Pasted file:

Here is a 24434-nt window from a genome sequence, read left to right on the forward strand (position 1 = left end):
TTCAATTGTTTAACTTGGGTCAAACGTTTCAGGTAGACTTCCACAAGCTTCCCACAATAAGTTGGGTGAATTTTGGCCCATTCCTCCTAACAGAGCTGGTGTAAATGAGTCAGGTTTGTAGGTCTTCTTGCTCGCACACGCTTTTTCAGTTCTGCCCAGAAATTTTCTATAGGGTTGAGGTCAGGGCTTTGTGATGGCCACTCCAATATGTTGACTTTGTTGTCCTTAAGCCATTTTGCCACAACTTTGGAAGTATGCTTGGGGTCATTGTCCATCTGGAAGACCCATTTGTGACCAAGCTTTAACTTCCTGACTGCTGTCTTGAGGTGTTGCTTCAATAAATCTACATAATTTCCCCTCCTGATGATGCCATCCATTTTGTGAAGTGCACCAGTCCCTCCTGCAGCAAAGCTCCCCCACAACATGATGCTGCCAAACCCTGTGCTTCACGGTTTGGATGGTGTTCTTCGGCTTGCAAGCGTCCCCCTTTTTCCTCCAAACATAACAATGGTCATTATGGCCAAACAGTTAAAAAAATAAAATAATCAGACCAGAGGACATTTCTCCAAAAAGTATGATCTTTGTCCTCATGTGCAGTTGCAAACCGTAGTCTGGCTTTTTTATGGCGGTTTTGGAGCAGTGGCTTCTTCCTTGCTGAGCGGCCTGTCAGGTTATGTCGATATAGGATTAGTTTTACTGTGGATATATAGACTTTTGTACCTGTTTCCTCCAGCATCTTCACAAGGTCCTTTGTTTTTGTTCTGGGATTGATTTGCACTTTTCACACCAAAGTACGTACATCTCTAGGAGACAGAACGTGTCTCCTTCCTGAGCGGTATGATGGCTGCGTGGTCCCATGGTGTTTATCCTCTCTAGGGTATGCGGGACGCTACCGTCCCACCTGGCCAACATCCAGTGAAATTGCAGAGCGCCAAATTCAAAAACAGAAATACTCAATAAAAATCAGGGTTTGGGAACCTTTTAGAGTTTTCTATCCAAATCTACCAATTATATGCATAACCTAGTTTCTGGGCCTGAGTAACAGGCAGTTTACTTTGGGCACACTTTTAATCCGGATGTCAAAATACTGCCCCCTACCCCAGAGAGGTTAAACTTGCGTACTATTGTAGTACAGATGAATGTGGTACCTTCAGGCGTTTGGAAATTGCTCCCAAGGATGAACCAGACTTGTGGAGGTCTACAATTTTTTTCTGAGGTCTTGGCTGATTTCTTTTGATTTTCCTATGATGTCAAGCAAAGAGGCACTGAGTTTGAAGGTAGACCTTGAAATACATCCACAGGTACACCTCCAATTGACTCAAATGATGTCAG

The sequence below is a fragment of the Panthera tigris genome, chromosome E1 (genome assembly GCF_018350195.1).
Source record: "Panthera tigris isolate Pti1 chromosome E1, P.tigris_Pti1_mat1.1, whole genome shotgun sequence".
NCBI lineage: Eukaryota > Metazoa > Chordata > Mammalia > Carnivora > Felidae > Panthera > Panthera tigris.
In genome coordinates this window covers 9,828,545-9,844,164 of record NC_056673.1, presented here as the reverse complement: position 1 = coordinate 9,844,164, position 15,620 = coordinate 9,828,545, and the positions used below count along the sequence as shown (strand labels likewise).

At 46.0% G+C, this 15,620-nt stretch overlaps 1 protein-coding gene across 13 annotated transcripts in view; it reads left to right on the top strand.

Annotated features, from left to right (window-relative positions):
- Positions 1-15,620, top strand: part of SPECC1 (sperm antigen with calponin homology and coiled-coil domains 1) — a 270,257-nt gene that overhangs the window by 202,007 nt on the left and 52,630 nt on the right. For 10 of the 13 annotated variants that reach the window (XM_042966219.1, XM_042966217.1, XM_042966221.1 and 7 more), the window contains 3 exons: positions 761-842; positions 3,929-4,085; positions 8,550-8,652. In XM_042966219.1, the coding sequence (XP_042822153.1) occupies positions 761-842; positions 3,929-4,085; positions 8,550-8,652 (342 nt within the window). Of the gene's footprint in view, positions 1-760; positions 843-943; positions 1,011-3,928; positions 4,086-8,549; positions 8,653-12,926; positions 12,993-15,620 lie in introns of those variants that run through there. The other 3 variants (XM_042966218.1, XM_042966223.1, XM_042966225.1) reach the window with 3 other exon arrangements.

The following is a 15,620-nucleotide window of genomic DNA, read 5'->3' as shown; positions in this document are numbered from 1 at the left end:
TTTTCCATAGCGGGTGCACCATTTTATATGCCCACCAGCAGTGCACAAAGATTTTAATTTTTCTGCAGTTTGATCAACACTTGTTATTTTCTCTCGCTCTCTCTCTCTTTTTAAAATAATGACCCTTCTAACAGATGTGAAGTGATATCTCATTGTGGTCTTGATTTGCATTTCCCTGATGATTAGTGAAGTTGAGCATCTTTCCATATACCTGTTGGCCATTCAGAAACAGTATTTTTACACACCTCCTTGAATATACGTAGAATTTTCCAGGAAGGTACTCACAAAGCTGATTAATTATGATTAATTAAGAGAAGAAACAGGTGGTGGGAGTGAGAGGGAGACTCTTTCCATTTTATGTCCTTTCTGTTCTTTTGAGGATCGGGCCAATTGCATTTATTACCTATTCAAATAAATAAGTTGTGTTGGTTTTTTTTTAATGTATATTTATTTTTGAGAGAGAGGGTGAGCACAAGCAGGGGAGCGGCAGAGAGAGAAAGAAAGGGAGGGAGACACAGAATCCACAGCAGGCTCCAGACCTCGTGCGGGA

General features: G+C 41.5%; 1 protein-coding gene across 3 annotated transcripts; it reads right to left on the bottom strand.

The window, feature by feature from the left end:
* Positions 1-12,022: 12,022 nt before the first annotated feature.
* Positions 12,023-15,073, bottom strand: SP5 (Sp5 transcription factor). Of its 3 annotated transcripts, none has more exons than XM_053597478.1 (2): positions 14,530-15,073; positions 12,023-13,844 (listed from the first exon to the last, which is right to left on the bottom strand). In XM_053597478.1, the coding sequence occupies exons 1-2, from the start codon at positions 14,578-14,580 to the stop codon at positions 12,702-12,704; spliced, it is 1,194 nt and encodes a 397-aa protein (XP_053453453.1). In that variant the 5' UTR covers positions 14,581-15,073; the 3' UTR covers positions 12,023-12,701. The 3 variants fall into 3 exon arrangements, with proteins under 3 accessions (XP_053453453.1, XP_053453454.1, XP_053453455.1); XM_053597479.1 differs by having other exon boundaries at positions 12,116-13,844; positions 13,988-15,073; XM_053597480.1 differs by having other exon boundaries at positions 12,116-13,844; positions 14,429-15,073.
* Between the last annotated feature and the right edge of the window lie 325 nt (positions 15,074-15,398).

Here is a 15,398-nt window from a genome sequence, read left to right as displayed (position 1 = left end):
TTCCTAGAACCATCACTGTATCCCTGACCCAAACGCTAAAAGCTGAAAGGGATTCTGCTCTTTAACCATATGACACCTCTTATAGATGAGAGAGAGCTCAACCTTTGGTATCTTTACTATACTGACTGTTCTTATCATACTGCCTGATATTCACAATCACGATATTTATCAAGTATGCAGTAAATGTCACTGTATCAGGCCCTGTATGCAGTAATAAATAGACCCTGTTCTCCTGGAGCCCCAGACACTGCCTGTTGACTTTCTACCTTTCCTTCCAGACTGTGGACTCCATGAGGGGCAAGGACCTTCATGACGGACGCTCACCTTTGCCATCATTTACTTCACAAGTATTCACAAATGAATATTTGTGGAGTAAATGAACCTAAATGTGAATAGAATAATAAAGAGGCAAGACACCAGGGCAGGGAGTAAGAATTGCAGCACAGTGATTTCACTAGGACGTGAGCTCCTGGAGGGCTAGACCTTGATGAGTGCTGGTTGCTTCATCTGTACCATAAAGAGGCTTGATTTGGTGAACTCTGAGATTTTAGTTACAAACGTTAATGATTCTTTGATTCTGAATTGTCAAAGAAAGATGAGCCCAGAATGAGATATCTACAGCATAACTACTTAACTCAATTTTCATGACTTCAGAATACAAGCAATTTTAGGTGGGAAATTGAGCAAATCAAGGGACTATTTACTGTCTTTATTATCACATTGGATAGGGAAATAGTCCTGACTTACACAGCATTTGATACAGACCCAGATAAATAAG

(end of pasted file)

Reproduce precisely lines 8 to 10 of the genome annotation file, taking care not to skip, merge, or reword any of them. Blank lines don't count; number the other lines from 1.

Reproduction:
Annotated features, from left to right (window-relative positions):
- Positions 1-15,620, top strand: part of SPECC1 (sperm antigen with calponin homology and coiled-coil domains 1) — a 270,257-nt gene that overhangs the window by 202,007 nt on the left and 52,630 nt on the right. For 10 of the 13 annotated variants that reach the window (XM_042966219.1, XM_042966217.1, XM_042966221.1 and 7 more), the window contains 3 exons: positions 761-842; positions 3,929-4,085; positions 8,550-8,652. In XM_042966219.1, the coding sequence (XP_042822153.1) occupies positions 761-842; positions 3,929-4,085; positions 8,550-8,652 (342 nt within the window). Of the gene's footprint in view, positions 1-760; positions 843-943; positions 1,011-3,928; positions 4,086-8,549; positions 8,653-12,926; positions 12,993-15,620 lie in introns of those variants that run through there. The other 3 variants (XM_042966218.1, XM_042966223.1, XM_042966225.1) reach the window with 3 other exon arrangements.

The following is a 15,620-nucleotide window of genomic DNA, read 5'->3' as shown; positions in this document are numbered from 1 at the left end: